Increased investor activity, RBA monetary policy settings and, to a lesser degree, foreign investors, are continuing to push Australian property prices higher despite weak wage growth and elevated household indebtedness.
So says Lombard Street Research economist Konstantinos Venetis who suggests burgeoning property market conditions are “amplifying (Australia’s) financial system’s vulnerability to future shocks”.
On Chinese investment, Venetis suggests there are several push and pull factors leading to surging levels of investment.
“With prices in China’s policy-driven real estate market retreating, the economy slowing and Beijing cracking down hard on corruption, capital has been increasingly looking to diversify abroad; not least as expectations of one-way CNY appreciation have been shaken to their foundations.
At the same time, Australia’s relative proximity, rule of law and high educational standards constitute an attractive set of intangible attributes. Furthermore, Singapore and Hong Kong – both prime global real estate investment destinations – have introduced sizeable surcharges for foreign buyers, dampening demand at least at the margin”.
While this partly explains the continued rise in Australian property prices, Venetis believes RBA monetary policy settings are the main factor underpinning continued house price appreciation.
“However, the overarching catalyst behind surging investment in Australian real estate — from both domestic and foreign buyers — has been the RBA’s monetary stance. The combination of successive interest rate reductions and talking down the A$ has underpinned the build-up of froth in an overheating market. The currency angle is often underestimated.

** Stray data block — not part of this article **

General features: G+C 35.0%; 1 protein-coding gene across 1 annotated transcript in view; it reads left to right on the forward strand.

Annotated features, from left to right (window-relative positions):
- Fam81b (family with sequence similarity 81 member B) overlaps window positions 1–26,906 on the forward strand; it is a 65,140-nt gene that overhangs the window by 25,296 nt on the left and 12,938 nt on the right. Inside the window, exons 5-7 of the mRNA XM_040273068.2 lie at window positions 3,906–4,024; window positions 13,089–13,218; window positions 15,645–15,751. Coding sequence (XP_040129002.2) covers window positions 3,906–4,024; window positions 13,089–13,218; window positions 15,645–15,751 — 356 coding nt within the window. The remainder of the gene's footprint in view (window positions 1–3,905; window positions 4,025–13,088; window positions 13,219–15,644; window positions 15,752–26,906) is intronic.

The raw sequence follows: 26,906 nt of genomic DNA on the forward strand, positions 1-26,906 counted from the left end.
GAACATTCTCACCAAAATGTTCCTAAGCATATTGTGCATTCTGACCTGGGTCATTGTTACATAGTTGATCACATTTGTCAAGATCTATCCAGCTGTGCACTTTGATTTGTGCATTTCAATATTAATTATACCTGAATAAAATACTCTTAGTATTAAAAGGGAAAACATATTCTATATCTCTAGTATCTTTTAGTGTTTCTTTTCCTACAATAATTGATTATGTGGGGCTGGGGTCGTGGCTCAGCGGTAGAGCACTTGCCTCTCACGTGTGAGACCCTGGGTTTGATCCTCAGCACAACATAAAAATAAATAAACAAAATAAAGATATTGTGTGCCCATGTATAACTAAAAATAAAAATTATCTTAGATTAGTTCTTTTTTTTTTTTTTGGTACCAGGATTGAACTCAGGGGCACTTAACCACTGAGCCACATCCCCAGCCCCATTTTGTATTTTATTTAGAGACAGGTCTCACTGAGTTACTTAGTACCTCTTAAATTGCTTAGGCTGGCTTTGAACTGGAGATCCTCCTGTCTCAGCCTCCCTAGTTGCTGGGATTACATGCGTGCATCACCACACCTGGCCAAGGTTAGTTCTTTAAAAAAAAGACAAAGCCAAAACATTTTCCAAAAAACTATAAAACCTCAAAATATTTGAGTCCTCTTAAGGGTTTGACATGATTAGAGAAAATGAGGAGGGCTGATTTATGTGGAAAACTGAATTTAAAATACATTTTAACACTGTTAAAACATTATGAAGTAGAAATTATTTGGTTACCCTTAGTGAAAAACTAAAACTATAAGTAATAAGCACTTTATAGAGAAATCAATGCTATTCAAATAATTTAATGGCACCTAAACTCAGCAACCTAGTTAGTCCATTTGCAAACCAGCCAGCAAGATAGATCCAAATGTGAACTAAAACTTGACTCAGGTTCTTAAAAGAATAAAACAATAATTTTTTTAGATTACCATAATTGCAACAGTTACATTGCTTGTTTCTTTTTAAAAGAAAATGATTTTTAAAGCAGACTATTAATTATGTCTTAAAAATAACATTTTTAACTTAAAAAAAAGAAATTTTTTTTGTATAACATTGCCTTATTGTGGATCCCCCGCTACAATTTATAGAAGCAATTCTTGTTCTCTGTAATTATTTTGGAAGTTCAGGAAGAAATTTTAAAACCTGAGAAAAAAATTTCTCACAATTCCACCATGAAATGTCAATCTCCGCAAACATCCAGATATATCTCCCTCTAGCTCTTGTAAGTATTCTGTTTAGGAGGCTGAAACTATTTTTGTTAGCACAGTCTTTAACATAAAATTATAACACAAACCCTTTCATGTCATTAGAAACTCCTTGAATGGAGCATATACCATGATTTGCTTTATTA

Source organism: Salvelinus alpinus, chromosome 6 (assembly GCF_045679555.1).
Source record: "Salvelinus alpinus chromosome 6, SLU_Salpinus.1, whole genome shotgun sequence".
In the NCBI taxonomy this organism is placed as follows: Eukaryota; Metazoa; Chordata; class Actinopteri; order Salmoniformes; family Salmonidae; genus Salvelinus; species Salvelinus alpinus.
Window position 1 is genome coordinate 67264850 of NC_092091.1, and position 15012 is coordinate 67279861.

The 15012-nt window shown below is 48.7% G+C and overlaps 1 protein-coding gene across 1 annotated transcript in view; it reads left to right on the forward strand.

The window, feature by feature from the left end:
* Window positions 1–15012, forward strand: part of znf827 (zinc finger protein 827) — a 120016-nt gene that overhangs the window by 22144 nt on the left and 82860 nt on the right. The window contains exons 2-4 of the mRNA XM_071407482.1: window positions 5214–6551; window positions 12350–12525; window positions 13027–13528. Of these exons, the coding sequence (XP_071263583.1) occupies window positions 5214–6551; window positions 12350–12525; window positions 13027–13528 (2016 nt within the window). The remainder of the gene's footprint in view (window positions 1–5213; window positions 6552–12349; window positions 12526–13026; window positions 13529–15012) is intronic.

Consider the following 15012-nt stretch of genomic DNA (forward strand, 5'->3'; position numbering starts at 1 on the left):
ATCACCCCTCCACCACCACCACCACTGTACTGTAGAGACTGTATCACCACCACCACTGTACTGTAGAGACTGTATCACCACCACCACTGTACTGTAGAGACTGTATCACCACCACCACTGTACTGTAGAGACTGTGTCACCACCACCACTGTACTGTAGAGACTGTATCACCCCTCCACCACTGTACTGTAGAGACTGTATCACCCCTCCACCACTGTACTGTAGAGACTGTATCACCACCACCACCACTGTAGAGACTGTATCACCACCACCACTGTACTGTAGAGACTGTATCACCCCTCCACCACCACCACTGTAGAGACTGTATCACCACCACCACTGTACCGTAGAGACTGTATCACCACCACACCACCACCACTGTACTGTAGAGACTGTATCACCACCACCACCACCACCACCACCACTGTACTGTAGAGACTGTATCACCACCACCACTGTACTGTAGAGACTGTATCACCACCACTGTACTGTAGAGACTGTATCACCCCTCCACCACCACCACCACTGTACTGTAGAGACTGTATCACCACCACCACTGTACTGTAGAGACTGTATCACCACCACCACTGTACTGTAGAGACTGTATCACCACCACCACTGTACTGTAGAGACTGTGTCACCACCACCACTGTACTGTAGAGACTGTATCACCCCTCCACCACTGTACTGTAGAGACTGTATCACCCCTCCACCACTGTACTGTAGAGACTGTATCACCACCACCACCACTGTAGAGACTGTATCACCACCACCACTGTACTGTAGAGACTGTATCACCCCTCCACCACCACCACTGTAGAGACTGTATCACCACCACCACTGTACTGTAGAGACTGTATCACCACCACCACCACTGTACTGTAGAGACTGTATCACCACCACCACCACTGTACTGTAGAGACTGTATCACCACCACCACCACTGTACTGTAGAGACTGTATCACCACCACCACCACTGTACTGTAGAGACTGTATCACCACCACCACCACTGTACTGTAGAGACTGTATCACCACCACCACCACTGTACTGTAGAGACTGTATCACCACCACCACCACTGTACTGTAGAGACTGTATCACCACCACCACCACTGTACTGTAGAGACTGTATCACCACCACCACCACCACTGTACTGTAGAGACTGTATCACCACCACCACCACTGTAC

Meaningful depreciation relative to the CNY — amounting to 20% over the last 12 months and almost 50% since the commodity supercycle peaked in 2011 — has rendered Australian real assets increasingly attractive to Chinese yield-seeking investors, be it wealthy individuals, property developers or insurance companies. This is true regardless of whether they are using cash or credit; anecdotal evidence suggests that the vast majority of China-based mortgage holders is financed by Australia’s ‘big 4’ banks”.
He believes greater macro-prudential regulation towards the housing market — including strict speed limits on mortgage lending — would be the most effective measure to cool the hot housing sector.
“Recent regulatory efforts (e.g. application fees for all foreign buyers and an additional stamp duty charge in Victoria) will do little to stem the tide as long as foreign capital has incentive to flow overseas and the RBA has scope for additional easing — particularly in view of the rather tight Budget announced this month.
Effective speed limits on Australian banks’ mortgage lending have a better chance of delivering results; especially if policymakers address the threat posed by low, internally generated risk weights and the still high share of interest only investor credit”.
While Venetis is not alone in calling for greater macro-prudential measures, if we’ve learnt anything from recent economic data, Australia requires a healthy residential property market to help offset the effects of the sharp unwind in the mining CAPEX boom.
It’s a tricky position for the RBA and APRA to manage.
On one hand property prices can’t be allowed to grow at rates that could create substantial financial risks ahead, while on the other they can’t be stopped, or even allowed to fall slightly, given its the only real factor underpinning economic growth at present.
A balanced approach, one that regulators already appear to be moving towards, is most likely to deliver the desired result.